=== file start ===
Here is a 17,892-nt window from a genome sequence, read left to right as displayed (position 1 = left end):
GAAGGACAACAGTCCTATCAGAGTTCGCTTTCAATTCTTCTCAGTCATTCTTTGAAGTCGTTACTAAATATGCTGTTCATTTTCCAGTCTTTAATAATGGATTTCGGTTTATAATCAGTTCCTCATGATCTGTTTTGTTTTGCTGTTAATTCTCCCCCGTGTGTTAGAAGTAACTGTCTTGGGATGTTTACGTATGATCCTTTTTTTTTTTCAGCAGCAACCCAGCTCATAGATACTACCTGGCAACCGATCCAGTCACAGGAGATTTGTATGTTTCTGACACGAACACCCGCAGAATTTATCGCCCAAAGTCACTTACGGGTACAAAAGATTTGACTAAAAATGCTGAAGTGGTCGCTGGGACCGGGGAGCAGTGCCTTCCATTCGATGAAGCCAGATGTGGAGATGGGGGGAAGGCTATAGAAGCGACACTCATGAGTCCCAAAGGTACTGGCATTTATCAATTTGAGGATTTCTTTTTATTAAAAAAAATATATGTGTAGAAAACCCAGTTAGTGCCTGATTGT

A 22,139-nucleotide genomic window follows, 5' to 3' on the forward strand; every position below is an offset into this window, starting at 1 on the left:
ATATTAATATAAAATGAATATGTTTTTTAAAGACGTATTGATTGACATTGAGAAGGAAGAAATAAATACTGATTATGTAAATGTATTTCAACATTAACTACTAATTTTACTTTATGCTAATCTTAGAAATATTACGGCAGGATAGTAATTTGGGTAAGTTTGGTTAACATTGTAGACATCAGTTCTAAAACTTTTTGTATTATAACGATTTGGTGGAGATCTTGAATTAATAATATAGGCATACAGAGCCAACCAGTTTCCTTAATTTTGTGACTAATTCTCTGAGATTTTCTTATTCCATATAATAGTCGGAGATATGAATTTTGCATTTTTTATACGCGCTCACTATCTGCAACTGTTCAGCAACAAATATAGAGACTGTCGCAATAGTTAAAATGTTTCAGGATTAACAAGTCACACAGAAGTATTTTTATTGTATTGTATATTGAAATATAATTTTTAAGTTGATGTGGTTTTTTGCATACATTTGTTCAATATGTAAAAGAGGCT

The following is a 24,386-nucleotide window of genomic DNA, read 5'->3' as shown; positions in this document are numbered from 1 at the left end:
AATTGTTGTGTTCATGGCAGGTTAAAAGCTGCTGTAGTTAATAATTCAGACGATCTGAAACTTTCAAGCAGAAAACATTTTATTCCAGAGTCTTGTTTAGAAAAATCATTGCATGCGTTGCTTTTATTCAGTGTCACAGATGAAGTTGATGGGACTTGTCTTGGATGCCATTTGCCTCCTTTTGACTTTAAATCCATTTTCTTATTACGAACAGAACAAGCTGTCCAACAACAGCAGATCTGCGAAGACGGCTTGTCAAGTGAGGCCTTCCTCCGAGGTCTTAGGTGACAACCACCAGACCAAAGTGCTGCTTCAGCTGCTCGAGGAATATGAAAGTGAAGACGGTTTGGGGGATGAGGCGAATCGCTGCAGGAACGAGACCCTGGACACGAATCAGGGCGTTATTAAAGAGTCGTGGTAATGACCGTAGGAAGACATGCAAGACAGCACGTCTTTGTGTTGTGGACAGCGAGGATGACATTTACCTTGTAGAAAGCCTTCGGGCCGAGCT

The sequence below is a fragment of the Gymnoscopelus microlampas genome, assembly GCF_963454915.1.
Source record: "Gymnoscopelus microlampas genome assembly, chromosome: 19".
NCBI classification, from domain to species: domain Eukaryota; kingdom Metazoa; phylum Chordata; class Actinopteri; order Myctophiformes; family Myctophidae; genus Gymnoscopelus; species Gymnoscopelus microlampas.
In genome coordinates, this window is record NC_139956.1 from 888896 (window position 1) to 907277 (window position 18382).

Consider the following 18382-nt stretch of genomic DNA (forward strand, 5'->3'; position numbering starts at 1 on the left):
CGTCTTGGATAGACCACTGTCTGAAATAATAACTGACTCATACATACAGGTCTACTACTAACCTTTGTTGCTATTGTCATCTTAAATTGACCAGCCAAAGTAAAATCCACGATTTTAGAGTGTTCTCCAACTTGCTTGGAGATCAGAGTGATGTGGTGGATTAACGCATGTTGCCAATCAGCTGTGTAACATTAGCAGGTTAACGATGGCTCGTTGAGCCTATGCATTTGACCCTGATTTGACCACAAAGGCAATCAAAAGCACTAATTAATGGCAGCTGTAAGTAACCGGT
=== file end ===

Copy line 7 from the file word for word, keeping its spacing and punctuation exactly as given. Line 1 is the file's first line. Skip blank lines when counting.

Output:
The sequence below is a fragment of the Gymnoscopelus microlampas genome, assembly GCF_963454915.1.